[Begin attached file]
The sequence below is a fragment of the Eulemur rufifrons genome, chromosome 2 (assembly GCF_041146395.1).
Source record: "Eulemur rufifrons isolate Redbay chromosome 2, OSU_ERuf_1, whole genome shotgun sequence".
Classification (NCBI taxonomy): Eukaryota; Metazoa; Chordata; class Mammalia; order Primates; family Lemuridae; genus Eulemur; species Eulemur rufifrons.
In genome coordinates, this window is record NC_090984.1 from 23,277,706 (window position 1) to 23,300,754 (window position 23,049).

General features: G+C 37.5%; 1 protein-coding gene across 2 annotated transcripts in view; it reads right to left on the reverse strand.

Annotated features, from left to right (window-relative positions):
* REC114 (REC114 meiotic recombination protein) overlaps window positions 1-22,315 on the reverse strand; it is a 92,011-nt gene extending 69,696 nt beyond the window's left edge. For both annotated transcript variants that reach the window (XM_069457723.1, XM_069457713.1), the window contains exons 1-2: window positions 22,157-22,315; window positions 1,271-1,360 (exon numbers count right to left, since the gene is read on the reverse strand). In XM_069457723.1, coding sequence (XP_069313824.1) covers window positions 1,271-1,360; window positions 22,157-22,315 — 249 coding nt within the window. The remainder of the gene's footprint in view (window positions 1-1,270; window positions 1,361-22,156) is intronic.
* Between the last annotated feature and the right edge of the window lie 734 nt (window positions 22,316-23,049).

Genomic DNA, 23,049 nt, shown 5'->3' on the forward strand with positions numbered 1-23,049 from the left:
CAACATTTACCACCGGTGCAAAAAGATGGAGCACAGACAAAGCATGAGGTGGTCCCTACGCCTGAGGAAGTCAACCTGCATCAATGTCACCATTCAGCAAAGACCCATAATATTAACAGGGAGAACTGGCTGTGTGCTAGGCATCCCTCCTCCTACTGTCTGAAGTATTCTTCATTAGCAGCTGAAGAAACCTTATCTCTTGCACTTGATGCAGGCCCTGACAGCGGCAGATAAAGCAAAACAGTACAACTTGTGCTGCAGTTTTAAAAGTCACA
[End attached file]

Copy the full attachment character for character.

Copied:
The sequence below is a fragment of the Eulemur rufifrons genome, chromosome 2 (assembly GCF_041146395.1).
Source record: "Eulemur rufifrons isolate Redbay chromosome 2, OSU_ERuf_1, whole genome shotgun sequence".
Classification (NCBI taxonomy): Eukaryota; Metazoa; Chordata; class Mammalia; order Primates; family Lemuridae; genus Eulemur; species Eulemur rufifrons.
In genome coordinates, this window is record NC_090984.1 from 23,277,706 (window position 1) to 23,300,754 (window position 23,049).

General features: G+C 37.5%; 1 protein-coding gene across 2 annotated transcripts in view; it reads right to left on the reverse strand.

Annotated features, from left to right (window-relative positions):
* REC114 (REC114 meiotic recombination protein) overlaps window positions 1-22,315 on the reverse strand; it is a 92,011-nt gene extending 69,696 nt beyond the window's left edge. For both annotated transcript variants that reach the window (XM_069457723.1, XM_069457713.1), the window contains exons 1-2: window positions 22,157-22,315; window positions 1,271-1,360 (exon numbers count right to left, since the gene is read on the reverse strand). In XM_069457723.1, coding sequence (XP_069313824.1) covers window positions 1,271-1,360; window positions 22,157-22,315 — 249 coding nt within the window. The remainder of the gene's footprint in view (window positions 1-1,270; window positions 1,361-22,156) is intronic.
* Between the last annotated feature and the right edge of the window lie 734 nt (window positions 22,316-23,049).

Genomic DNA, 23,049 nt, shown 5'->3' on the forward strand with positions numbered 1-23,049 from the left:
CAACATTTACCACCGGTGCAAAAAGATGGAGCACAGACAAAGCATGAGGTGGTCCCTACGCCTGAGGAAGTCAACCTGCATCAATGTCACCATTCAGCAAAGACCCATAATATTAACAGGGAGAACTGGCTGTGTGCTAGGCATCCCTCCTCCTACTGTCTGAAGTATTCTTCATTAGCAGCTGAAGAAACCTTATCTCTTGCACTTGATGCAGGCCCTGACAGCGGCAGATAAAGCAAAACAGTACAACTTGTGCTGCAGTTTTAAAAGTCACA